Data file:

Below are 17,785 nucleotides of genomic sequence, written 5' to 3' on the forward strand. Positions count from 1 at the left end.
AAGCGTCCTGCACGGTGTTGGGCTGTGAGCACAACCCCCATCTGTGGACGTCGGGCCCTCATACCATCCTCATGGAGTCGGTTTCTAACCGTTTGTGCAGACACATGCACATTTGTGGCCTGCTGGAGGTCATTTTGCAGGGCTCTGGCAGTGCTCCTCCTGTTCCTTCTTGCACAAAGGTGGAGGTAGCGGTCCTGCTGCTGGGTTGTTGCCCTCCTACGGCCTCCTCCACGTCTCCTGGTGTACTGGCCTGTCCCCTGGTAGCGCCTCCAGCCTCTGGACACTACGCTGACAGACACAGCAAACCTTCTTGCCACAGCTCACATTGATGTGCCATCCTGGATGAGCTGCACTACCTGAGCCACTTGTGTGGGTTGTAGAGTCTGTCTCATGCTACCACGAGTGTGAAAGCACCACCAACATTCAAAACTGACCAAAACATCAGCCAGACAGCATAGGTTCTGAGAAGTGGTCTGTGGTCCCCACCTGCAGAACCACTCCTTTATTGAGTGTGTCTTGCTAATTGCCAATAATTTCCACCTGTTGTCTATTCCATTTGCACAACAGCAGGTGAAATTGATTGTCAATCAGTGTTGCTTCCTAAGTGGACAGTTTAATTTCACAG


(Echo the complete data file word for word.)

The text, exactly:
Below are 17,785 nucleotides of genomic sequence, written 5' to 3' on the forward strand. Positions count from 1 at the left end.
AAGCGTCCTGCACGGTGTTGGGCTGTGAGCACAACCCCCATCTGTGGACGTCGGGCCCTCATACCATCCTCATGGAGTCGGTTTCTAACCGTTTGTGCAGACACATGCACATTTGTGGCCTGCTGGAGGTCATTTTGCAGGGCTCTGGCAGTGCTCCTCCTGTTCCTTCTTGCACAAAGGTGGAGGTAGCGGTCCTGCTGCTGGGTTGTTGCCCTCCTACGGCCTCCTCCACGTCTCCTGGTGTACTGGCCTGTCCCCTGGTAGCGCCTCCAGCCTCTGGACACTACGCTGACAGACACAGCAAACCTTCTTGCCACAGCTCACATTGATGTGCCATCCTGGATGAGCTGCACTACCTGAGCCACTTGTGTGGGTTGTAGAGTCTGTCTCATGCTACCACGAGTGTGAAAGCACCACCAACATTCAAAACTGACCAAAACATCAGCCAGACAGCATAGGTTCTGAGAAGTGGTCTGTGGTCCCCACCTGCAGAACCACTCCTTTATTGAGTGTGTCTTGCTAATTGCCAATAATTTCCACCTGTTGTCTATTCCATTTGCACAACAGCAGGTGAAATTGATTGTCAATCAGTGTTGCTTCCTAAGTGGACAGTTTAATTTCACAG